Meet Ireland's pioneer of 20th Century design and architecture. Explore modernism through her interiors and furniture. Includes Chrome Table & Non-conformist Chair.
The Eileen Gray exhibition posthumously realised one of Gray’s last ambitions – to have her work brought back to Ireland. Regarded as one of the most influential 20th Century designers and architects, the exhibition includes such important items as the adjustable chrome table and the non-conformist chair.
The exhibition also values Gray on a personal level, including family photographs, her lacquering tools, and personal ephemera. It illustrates an account of her professional development from art student in London and Paris to mature, innovative architect.
The exhibition honours the memory of Eileen Gray, modern self-taught architect and designer.
Eileen Gray, an Irishwoman, was one of the leading members of the modern design movement. Renowned in France during the early decades of the 20th Century as a designer in lacquer furniture and interiors, she then began to experiment with architectural forms in the late 1920s.
Being an avant garde artist she constantly reacted to new art movements and her individuality and ideas developed in Paris against its vibrant and artistic backdrop. In the world of design hers was a new approach to shape, line, the use of colour, materials and textures; yet the human sensibility of her work continues to inspire designers today.
In her lacquer work and carpets, she took traditional crafts and combined them in a radical manner with the principles of Fauvism, Cubism and De Stijl. Her attention focused on their tactile, kinaesthetic and sensual properties, and this expanded into the realm of her modern furniture. She was the first designer to work in chrome, preceding such acclaimed designers as Le Corbusier, Charlotte Perriand, Mies Van der Rohe, and Marcel Breuer; and was original in her use of aluminium, celluloid, tubular steel, bakelite and cork in her designs. These unique designs manifest an explicit engagement with pure form and line yet were always functional, sensible and comfortable.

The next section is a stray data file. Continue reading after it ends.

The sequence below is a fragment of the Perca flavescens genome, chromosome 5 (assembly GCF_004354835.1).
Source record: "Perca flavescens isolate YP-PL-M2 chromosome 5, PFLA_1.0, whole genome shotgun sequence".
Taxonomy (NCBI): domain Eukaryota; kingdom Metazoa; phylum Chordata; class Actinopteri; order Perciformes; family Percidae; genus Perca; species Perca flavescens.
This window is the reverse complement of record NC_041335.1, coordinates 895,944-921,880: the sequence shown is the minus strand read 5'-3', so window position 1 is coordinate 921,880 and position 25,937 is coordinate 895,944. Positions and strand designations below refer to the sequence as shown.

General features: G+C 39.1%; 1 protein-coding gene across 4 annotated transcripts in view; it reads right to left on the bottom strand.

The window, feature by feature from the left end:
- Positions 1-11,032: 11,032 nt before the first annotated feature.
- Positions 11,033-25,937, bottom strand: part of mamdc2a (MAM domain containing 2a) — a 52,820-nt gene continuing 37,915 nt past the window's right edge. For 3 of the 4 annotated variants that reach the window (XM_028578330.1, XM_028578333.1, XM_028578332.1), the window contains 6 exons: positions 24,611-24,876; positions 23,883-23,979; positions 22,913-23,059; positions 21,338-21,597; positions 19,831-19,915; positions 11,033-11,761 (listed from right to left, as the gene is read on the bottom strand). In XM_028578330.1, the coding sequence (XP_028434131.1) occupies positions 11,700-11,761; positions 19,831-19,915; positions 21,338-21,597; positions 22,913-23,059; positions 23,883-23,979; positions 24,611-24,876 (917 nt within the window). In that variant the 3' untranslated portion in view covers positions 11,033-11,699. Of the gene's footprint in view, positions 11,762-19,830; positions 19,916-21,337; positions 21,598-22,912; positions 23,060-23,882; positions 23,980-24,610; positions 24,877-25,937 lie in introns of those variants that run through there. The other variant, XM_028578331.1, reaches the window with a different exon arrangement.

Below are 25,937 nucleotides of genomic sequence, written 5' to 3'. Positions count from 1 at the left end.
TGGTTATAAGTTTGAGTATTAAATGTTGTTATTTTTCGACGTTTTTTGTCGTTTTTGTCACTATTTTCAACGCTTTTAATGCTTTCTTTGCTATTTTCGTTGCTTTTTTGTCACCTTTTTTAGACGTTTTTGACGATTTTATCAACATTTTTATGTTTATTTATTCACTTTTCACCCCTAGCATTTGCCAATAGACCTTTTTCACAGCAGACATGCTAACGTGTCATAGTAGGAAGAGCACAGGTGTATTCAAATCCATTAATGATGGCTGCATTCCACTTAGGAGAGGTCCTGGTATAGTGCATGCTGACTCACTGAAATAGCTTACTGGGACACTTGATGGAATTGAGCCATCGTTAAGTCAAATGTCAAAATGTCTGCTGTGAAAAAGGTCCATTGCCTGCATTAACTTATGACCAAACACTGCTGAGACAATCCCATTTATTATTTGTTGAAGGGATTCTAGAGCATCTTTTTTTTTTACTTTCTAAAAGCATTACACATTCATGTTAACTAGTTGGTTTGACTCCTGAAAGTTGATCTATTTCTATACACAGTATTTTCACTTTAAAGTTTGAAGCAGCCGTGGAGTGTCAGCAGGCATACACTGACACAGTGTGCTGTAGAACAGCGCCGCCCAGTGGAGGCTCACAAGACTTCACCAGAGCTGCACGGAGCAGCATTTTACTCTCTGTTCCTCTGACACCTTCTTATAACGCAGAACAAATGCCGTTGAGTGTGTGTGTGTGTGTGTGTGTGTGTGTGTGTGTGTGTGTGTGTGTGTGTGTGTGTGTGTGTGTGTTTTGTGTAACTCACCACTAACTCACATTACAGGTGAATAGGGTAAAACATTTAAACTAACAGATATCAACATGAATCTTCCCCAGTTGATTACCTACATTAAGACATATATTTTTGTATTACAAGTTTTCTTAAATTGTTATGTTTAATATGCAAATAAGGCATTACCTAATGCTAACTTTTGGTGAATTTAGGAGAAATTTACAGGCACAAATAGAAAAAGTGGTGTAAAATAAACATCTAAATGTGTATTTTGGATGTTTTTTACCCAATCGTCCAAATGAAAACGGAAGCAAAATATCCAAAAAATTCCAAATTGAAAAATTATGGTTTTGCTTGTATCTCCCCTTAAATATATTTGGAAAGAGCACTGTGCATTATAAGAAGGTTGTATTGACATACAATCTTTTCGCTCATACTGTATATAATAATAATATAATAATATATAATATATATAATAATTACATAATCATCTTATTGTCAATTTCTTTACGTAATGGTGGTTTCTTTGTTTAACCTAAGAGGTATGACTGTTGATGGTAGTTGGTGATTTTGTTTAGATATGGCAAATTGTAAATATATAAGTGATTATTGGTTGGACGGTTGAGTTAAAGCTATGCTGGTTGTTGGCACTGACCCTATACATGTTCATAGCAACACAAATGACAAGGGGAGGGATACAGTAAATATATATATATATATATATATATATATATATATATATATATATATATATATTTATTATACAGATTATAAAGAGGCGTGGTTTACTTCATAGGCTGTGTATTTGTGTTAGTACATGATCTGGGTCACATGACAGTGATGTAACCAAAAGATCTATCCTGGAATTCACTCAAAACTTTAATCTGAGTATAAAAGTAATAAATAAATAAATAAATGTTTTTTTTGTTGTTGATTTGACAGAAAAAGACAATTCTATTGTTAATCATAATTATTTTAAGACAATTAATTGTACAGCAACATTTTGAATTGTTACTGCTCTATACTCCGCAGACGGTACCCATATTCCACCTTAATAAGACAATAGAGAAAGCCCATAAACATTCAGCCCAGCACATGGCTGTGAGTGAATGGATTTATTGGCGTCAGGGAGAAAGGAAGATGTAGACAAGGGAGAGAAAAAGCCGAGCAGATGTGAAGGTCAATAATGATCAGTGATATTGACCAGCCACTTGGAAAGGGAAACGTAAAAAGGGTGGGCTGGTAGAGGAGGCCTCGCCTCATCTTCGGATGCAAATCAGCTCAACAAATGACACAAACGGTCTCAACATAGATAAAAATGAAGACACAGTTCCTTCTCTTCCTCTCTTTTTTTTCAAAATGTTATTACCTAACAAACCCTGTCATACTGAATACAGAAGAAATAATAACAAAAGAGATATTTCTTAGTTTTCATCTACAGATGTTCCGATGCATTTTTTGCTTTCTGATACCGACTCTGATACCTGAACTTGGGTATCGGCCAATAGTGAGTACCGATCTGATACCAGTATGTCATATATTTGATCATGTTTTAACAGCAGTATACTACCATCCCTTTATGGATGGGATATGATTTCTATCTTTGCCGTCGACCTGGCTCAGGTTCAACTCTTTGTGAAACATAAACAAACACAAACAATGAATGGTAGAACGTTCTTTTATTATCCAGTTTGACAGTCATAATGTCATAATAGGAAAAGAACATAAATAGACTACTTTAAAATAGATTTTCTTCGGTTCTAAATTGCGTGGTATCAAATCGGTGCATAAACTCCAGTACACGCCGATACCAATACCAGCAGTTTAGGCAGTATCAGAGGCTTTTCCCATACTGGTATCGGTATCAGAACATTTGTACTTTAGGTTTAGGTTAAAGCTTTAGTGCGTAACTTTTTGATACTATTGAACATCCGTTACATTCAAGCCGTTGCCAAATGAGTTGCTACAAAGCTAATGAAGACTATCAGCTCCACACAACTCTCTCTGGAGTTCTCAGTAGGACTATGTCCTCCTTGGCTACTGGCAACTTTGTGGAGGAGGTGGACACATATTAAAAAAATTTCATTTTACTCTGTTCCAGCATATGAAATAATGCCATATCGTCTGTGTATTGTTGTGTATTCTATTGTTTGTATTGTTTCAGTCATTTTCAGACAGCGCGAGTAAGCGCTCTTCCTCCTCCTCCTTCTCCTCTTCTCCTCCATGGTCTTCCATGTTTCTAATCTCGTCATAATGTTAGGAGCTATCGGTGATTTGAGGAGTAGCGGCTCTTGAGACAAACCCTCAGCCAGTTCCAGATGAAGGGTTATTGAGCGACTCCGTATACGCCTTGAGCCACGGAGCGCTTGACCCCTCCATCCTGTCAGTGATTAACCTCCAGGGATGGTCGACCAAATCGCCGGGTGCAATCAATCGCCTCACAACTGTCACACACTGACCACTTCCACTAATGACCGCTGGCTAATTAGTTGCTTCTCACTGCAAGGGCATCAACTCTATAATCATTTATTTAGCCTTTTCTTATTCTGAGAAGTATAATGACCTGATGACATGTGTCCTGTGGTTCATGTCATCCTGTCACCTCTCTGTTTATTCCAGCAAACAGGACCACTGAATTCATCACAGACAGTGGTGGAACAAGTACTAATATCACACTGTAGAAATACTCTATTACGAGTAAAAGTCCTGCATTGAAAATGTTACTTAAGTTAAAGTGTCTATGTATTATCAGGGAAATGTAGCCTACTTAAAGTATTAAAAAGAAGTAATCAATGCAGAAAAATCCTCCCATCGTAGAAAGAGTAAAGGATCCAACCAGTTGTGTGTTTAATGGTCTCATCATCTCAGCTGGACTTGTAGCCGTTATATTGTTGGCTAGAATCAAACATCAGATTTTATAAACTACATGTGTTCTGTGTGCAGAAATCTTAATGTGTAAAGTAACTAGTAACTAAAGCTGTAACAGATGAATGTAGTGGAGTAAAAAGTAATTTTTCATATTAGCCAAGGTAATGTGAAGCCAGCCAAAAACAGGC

In her interior design Gray divorced herself from the furnishing principles of the past. She unified her modern furniture with dramatic, minimalist interiors through the use of novel concepts of colours, textures and materials.
Whereas her early interiors were motivated by the sensual luxury of an affluent clientele, her adventures in architecture sought to address the changing political and social attitudes. In contrast to her contemporaries, who were solely concerned with the aesthetic forms of architectural design, Gray also addressed the occupant’s psychological and spiritual needs. As a self-taught architect, Gray’s buildings demonstrate a profound knowledge for space, the use of light, and ingenious planning. Envied by her contemporaries for her ability to manipulate these notions, she continued throughout her life to find new solutions, to explore the use of new materials and most of all to design for the people. Her approach is a spiritual manifestation of a personal statement that continuously directed itself toward human culture.
During her lifetime the land of her birth gave her little recognition except in an exhibition, Eileen Gray, Pioneer of Design. Held at the Bank of Ireland in the summer of 1973, it was organised by the Royal Institute of the Architects of Ireland. Later they presented her with an honourary fellowship. In the citation Robin Walker, then of Michael Scott & Partners, Architects said, “...she was probably the sole representative from Ireland wholly immersed as an outstanding exponent in the pioneering work of the modern movement...”
Items on loan from cultural institutions:
Victoria & Albert Museum - the "S Bend Chair"
Royal Institute of British Architects - the original models of the 'House for the Two sculptors' and the 'Ellipse House'